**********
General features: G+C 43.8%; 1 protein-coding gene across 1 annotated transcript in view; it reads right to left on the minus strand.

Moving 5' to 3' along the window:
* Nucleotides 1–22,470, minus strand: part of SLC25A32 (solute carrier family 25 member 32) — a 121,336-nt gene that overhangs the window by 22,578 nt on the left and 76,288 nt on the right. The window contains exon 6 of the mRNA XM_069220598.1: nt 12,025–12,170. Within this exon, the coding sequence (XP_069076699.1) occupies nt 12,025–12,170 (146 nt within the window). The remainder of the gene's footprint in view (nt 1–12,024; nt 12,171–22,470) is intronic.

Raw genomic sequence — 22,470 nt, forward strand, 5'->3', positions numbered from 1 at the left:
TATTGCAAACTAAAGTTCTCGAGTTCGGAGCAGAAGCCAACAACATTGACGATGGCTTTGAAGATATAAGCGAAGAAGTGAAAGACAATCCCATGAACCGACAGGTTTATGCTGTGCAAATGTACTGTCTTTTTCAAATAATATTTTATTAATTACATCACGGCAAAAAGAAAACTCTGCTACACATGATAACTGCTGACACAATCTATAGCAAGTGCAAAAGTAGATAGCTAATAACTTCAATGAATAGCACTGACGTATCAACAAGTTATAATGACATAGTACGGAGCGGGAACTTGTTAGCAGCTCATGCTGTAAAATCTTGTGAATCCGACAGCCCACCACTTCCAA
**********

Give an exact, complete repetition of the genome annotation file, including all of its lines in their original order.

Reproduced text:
General features: G+C 43.8%; 1 protein-coding gene across 1 annotated transcript in view; it reads right to left on the minus strand.

Moving 5' to 3' along the window:
* Nucleotides 1–22,470, minus strand: part of SLC25A32 (solute carrier family 25 member 32) — a 121,336-nt gene that overhangs the window by 22,578 nt on the left and 76,288 nt on the right. The window contains exon 6 of the mRNA XM_069220598.1: nt 12,025–12,170. Within this exon, the coding sequence (XP_069076699.1) occupies nt 12,025–12,170 (146 nt within the window). The remainder of the gene's footprint in view (nt 1–12,024; nt 12,171–22,470) is intronic.

Raw genomic sequence — 22,470 nt, forward strand, 5'->3', positions numbered from 1 at the left:
TATTGCAAACTAAAGTTCTCGAGTTCGGAGCAGAAGCCAACAACATTGACGATGGCTTTGAAGATATAAGCGAAGAAGTGAAAGACAATCCCATGAACCGACAGGTTTATGCTGTGCAAATGTACTGTCTTTTTCAAATAATATTTTATTAATTACATCACGGCAAAAAGAAAACTCTGCTACACATGATAACTGCTGACACAATCTATAGCAAGTGCAAAAGTAGATAGCTAATAACTTCAATGAATAGCACTGACGTATCAACAAGTTATAATGACATAGTACGGAGCGGGAACTTGTTAGCAGCTCATGCTGTAAAATCTTGTGAATCCGACAGCCCACCACTTCCAA